“That is why they are so focused on this not being something the big powers are to decide between them. That is why this Russian negotiation argument is, of course, quite out of the question. Russia cannot prevent our neighboring countries to seek NATO membership if and when they were to so desire”, Huitfeldt says.
She says there is nevertheless much Norway can do that will also strengthen Russia’s security. For instance, when it comes to confidence building, disarmament, and transparency.
“Much of the security policy agreement framework has weathered over the past 15 years, to a large extend as a consequence of Russian actions. That applies not least to the INF Agreement (Intermediate Range Nuclear Forces Treaty), the disarmament agreement between the USA and the Soviet Union in which the parties committed to removing entire groups of land-based medium range rockets with nuclear warheads”, says Anniken Huitfeldt.
Russian violations of this agreement, including the deployment of medium range rockets, made the USA withdraw from the INF treaty in 2019. The fact that this kind of agreement, the very security architecture, weathers is a cause for worry, she says.
“Because we need conventional armament control. We need warnings and transparency about exercises. we need talks about missile defense and other security issues. NATO has invited to all this, and the invitation still stands. Cooperation in these areas will make Europe safer. It will make NATO safer. And it will make Russia safer.”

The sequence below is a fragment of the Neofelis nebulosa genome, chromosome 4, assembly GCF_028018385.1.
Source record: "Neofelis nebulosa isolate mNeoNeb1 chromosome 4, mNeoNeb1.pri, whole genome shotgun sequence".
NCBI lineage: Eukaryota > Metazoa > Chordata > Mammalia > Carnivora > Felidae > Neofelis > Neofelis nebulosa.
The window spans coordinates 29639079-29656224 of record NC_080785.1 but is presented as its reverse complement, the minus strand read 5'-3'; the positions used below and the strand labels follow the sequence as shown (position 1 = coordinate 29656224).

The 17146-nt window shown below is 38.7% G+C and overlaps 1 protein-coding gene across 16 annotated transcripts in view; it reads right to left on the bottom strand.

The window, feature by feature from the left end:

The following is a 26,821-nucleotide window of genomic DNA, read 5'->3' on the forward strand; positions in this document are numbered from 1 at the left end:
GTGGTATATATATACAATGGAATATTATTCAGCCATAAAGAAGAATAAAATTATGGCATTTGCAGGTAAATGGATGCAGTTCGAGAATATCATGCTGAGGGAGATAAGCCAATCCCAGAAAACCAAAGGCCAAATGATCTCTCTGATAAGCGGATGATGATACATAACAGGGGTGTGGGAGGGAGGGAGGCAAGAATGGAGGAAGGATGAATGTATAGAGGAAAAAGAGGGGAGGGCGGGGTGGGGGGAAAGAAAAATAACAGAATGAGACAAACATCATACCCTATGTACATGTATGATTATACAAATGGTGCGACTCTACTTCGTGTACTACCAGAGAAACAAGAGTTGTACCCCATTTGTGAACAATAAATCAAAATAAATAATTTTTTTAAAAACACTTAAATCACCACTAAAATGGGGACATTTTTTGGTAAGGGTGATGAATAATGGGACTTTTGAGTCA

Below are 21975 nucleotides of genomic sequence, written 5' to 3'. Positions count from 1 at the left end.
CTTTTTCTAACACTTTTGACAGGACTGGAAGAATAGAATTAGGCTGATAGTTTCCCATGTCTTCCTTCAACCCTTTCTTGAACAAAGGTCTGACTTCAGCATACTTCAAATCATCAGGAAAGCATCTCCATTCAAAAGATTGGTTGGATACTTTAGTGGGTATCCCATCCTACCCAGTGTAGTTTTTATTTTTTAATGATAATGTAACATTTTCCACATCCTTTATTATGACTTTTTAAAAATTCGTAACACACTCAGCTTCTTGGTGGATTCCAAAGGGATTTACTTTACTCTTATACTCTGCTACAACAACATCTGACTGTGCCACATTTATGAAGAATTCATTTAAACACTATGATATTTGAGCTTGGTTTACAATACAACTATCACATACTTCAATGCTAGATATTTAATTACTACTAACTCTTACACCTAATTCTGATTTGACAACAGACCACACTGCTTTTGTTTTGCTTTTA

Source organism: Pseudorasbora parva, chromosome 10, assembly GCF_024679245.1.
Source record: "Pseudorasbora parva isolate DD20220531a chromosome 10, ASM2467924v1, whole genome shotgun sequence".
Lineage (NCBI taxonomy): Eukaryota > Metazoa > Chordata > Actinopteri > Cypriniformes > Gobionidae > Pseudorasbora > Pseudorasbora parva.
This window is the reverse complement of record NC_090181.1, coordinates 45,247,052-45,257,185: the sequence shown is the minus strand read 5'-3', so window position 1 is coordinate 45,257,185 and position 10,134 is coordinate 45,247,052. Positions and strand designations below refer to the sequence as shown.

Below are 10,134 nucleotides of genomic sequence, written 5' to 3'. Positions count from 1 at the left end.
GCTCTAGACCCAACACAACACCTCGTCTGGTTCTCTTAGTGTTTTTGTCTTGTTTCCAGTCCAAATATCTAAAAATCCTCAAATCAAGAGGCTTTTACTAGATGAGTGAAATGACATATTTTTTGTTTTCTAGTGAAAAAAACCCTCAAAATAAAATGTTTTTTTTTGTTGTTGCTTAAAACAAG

There is now a risk that Russia will use gas as leverage against Europe in the ongoing crisis.
Huitfeldt closes with the consequences of a sharpened conflict between Russia and European countries.
“The causes for the high energy prices in Europe this winter are complex. Amongst them, nuclear power has been significantly reduced without renewable alternatives being sufficiently developed. Many European countries depend on Russian gas. This has allowed Russia space to use gas a political leverage. We have seen them do it before to Ukraine and Moldova. There is now a risk that Russia will use gas as leverage against Europe in the ongoing crisis”, Huitfeldt says.
She fears a coming energy and migration crisis, yet also points out that it is important to keep in mind that only 4.8 percent of the EU’s trade happens with Russia, while 37 percent of Russian trade is with the EU. Sanctions will thus hit Russia hard.
“European allies and partners must stand united and be clear that we will not trade principles and public international law for gas.”
“We must dare to stand firm against the pressure, as we have done so many times before. Safely anchored in our values and interests, and along the longer lines of Norwegian security policy. The world will not be a better place if we café in”, the foreign minister says in closing.
This article was originally published in Norwegian and has been translated by HNN's Elisabeth Bergquist.